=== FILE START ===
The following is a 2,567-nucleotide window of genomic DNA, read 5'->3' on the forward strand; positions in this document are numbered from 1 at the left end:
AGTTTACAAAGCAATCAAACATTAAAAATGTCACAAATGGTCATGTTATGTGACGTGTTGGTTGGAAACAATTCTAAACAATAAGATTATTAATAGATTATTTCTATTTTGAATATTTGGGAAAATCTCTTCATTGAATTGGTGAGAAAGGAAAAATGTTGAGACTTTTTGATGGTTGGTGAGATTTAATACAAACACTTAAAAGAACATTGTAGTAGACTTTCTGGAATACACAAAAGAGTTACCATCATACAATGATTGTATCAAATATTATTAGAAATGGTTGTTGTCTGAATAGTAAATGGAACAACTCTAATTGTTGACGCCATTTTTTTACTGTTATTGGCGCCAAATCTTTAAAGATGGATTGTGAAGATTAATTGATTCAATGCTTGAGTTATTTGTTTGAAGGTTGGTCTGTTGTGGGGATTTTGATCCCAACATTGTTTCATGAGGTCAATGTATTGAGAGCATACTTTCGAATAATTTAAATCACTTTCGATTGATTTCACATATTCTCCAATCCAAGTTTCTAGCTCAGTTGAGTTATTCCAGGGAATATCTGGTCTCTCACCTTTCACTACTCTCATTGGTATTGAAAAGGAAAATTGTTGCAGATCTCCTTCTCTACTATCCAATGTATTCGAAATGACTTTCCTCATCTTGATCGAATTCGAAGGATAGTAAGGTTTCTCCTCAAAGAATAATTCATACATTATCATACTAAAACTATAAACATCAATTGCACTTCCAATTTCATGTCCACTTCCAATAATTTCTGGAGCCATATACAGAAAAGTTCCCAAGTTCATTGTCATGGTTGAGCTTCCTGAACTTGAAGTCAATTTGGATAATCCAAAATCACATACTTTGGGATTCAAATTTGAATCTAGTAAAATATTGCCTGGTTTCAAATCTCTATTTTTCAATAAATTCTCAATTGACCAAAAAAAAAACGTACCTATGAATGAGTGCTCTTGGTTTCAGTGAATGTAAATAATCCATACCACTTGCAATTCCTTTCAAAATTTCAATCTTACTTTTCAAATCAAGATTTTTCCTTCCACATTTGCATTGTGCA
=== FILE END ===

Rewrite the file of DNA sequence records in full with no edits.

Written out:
The following is a 2,567-nucleotide window of genomic DNA, read 5'->3' on the forward strand; positions in this document are numbered from 1 at the left end:
AGTTTACAAAGCAATCAAACATTAAAAATGTCACAAATGGTCATGTTATGTGACGTGTTGGTTGGAAACAATTCTAAACAATAAGATTATTAATAGATTATTTCTATTTTGAATATTTGGGAAAATCTCTTCATTGAATTGGTGAGAAAGGAAAAATGTTGAGACTTTTTGATGGTTGGTGAGATTTAATACAAACACTTAAAAGAACATTGTAGTAGACTTTCTGGAATACACAAAAGAGTTACCATCATACAATGATTGTATCAAATATTATTAGAAATGGTTGTTGTCTGAATAGTAAATGGAACAACTCTAATTGTTGACGCCATTTTTTTACTGTTATTGGCGCCAAATCTTTAAAGATGGATTGTGAAGATTAATTGATTCAATGCTTGAGTTATTTGTTTGAAGGTTGGTCTGTTGTGGGGATTTTGATCCCAACATTGTTTCATGAGGTCAATGTATTGAGAGCATACTTTCGAATAATTTAAATCACTTTCGATTGATTTCACATATTCTCCAATCCAAGTTTCTAGCTCAGTTGAGTTATTCCAGGGAATATCTGGTCTCTCACCTTTCACTACTCTCATTGGTATTGAAAAGGAAAATTGTTGCAGATCTCCTTCTCTACTATCCAATGTATTCGAAATGACTTTCCTCATCTTGATCGAATTCGAAGGATAGTAAGGTTTCTCCTCAAAGAATAATTCATACATTATCATACTAAAACTATAAACATCAATTGCACTTCCAATTTCATGTCCACTTCCAATAATTTCTGGAGCCATATACAGAAAAGTTCCCAAGTTCATTGTCATGGTTGAGCTTCCTGAACTTGAAGTCAATTTGGATAATCCAAAATCACATACTTTGGGATTCAAATTTGAATCTAGTAAAATATTGCCTGGTTTCAAATCTCTATTTTTCAATAAATTCTCAATTGACCAAAAAAAAAACGTACCTATGAATGAGTGCTCTTGGTTTCAGTGAATGTAAATAATCCATACCACTTGCAATTCCTTTCAAAATTTCAATCTTACTTTTCAAATCAAGATTTTTCCTTCCACATTTGCATTGTGCA